Rebels And Redcoats


Its only military activity, aside from entrenching and standing guard, was sniping at British sentries, skirmishing occasionally with small parties that ventured ashore from boats, and firing on British guard boats. The rebels sometimes paraded at an exposed place to show themselves to the redcoats, as at Charlestown where “after giving the war-hoop” they returned to camp, satisfied they had impressed the regulars with their daring.

The first reinforcements for Gage’s army began to arrive in late May. On the twenty-fifth, the Cerberus dropped anchor in the harbor, bringing three major generals to assist the entrapped commander at Boston: William Howe, Henry Clinton, and John Burgoyne.

General Howe was the senior of them in service and the only one who had served in America. He had been at the second taking of Louisbourg in 1758 and had commanded the light infantry that led the way for Wolfe’s army, the next year, up the heights to the Plains of Abraham. He was a large man, still soldierly and handsome in a dark, overbearing way, though softened by years of peace and coarsened by the indulgence of an insatiable appetite for high living. Troops loved him for his heartiness and his great animal courage, and with them he might have done anything, but he was almost reluctant to come to battle, often negligent in preparing for it, and seldom pursued it to victory.

Compared to Howe, Henry Clinton was colorless. He was short and paunchy with a plain, round face whose prominent feature was a large nose. Although he had served with some distinction in the Seven Years’ War, he seemed to have bad luck which made his talents appear less than they really were. Like so many men of dark, suspicious nature, he distrusted himself; his solid military acumen surrendered to his own timidity, and he was his own worst enemy.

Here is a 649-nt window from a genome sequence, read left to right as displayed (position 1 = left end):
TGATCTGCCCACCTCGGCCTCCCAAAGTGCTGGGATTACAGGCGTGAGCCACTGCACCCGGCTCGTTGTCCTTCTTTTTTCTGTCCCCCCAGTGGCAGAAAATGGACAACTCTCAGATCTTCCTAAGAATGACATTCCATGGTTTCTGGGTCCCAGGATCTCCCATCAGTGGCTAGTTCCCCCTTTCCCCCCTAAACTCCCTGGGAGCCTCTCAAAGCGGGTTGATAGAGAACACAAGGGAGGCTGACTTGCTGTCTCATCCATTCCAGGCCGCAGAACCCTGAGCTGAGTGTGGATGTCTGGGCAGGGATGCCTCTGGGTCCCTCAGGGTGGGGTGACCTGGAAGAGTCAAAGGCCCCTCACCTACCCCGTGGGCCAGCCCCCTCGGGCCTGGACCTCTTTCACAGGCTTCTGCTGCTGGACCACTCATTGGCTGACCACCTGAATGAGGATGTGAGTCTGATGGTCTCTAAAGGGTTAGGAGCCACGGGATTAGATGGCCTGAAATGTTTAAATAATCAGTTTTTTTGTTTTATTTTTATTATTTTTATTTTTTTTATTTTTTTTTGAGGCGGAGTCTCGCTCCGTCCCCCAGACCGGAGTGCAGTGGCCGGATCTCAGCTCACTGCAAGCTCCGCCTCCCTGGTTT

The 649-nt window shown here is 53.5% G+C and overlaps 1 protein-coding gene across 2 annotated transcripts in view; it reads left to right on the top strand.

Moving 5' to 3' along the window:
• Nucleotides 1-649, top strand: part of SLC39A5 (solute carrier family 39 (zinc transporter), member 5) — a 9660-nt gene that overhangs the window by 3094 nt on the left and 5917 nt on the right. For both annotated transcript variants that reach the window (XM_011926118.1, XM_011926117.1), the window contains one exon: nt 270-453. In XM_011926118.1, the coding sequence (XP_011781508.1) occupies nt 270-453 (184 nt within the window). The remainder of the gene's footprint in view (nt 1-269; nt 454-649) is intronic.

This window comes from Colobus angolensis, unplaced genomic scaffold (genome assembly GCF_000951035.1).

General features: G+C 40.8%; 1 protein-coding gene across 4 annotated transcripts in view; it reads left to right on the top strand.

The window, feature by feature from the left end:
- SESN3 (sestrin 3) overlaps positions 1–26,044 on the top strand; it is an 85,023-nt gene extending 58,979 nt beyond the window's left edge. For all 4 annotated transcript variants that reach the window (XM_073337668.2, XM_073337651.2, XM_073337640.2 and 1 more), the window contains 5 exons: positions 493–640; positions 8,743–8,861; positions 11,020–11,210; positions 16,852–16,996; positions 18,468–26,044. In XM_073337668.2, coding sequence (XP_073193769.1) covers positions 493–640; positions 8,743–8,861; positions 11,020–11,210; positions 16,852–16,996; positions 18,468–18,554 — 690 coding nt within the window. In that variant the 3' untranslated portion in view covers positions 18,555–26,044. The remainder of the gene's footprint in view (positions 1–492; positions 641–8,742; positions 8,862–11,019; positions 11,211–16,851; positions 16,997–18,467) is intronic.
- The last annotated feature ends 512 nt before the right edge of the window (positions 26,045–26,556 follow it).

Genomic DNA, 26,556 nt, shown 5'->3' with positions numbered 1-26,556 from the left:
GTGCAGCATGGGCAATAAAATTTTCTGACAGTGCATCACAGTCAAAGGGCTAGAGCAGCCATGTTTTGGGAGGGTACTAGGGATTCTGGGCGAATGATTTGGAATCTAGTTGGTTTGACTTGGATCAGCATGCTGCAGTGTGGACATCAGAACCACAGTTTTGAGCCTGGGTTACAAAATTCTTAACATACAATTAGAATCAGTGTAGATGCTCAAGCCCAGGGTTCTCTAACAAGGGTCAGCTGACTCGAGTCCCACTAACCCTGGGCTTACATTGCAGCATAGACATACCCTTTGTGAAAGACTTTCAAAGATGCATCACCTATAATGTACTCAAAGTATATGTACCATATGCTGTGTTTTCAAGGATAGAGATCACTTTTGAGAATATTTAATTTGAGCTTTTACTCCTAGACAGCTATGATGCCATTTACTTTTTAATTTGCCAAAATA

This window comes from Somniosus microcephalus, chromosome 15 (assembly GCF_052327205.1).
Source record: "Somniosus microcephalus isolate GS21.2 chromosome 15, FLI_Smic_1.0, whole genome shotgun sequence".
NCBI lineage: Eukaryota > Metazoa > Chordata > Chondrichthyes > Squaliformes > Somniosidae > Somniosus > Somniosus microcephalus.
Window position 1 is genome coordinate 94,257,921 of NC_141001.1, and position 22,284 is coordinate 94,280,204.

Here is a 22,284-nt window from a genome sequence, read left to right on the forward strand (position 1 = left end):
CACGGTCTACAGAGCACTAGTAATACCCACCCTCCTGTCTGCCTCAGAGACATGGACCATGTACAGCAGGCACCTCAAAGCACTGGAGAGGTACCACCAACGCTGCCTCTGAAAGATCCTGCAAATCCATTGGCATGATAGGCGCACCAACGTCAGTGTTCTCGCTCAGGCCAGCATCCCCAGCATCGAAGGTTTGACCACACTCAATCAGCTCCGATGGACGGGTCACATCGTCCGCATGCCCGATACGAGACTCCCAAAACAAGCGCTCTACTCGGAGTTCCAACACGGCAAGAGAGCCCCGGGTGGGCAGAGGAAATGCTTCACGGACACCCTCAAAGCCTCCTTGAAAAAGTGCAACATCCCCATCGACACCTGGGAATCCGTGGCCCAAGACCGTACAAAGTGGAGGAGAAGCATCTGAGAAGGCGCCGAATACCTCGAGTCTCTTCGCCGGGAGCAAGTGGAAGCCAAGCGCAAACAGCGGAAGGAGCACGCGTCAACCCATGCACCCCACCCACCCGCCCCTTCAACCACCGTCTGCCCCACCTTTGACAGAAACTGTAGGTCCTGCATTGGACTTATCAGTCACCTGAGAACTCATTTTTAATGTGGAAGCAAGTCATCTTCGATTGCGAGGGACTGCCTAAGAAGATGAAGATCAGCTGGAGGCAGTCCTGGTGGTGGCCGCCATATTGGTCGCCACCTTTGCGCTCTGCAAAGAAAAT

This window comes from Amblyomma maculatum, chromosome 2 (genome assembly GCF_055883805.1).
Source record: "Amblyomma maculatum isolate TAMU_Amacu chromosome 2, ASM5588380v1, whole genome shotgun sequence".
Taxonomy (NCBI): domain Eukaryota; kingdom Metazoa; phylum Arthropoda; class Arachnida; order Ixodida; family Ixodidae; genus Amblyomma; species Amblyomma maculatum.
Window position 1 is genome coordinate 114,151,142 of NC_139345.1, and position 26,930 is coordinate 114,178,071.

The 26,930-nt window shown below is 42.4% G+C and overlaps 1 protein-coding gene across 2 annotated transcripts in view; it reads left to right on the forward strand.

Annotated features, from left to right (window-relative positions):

The most theatrical of the three was John Burgoyne, worldly, graceful, and vivacious. At 53 he was the eldest of the trio but the junior in service. He had won lasting recognition in the Spanish campaign of the Seven Years’ War, in which he had commanded the 16th Dragoons, called “Burgoyne’s Light Horse,” and his concept of the duties of an officer was sound and far advanced for his time. Although he had been out of military life during the dozen years since, he had remained prominent in London circles as a member of Commons, a man of fashion, a fabulous gambler, a littérateur, and a fairly popular dramatist. An intriguer, he now came to Boston determined to elevate his position among the British generals in America.

Following instructions from Lord Dartmouth, secretary of state for the colonies, Gage first issued a proclamation, dressed in the verbose prose of John Burgoyne, declaring martial law and offering amnesty to all rebels, except Adams and Hancock. Among the Americans it aroused more ridicule and indignation than dismay. As soon as Gage recognized that such an overture was not going to affect “the present troubles and disorders,” he at last laid plans for aggressive military action.

An attempt to destroy the American army lying outside Boston could not be seriously considered, for even if it were successful, Gage’s forces were too weak to penetrate into the interior of New England. However, he decided, now was the time to occupy and fortify the outlying heights of Dorchester and Charlestown which, if seized by the rebels, would make Boston untenable. From the hills of Dorchester, rebel cannon could sweep all of Boston and its main anchorage; from those of Charlestown they could bombard Boston’s North End and the northern anchorages. Accordingly, he prepared to move a detachment to Dorchester on June 18 and another as soon as possible to cover Bunker Hill and Breed’s Hill on Charlestown peninsula.

But Gage’s headquarters was talkative, and by the fourteenth his plans were known in the rebel camp. The Committee of Safety moved to checkmate them by recommending that General Ward take and hold Bunker Hill; the committee confessed its ignorance of “the particular situation” of Dorchester peninsula and left to a council of war the decision as to what steps to pursue respecting it. The council decided, at least for the time, to ignore Dorchester and turned its whole attention to Bunker Hill.

In tall, broad-shouldered Colonel William Prescott’s Massachusetts regiment, Private Peter Brown was a company clerk. He had fought at Concord and had come from his home in Westford to the siege. The lad knew nothing of the strategic value of hills and cared less, but he soon was writing about them to his mother:

Friday, the sixteenth of June we were ordered to parade at six o’clock with one day’s provisions and blankets ready for a march somewhere, but we did not know where. So we readily and cheerfully obeyed … these three: Colonels Prescott’s, Frye’s, and Nickson’s Regiments…. About nine o’clock at night we marched down to Charlestown Hill.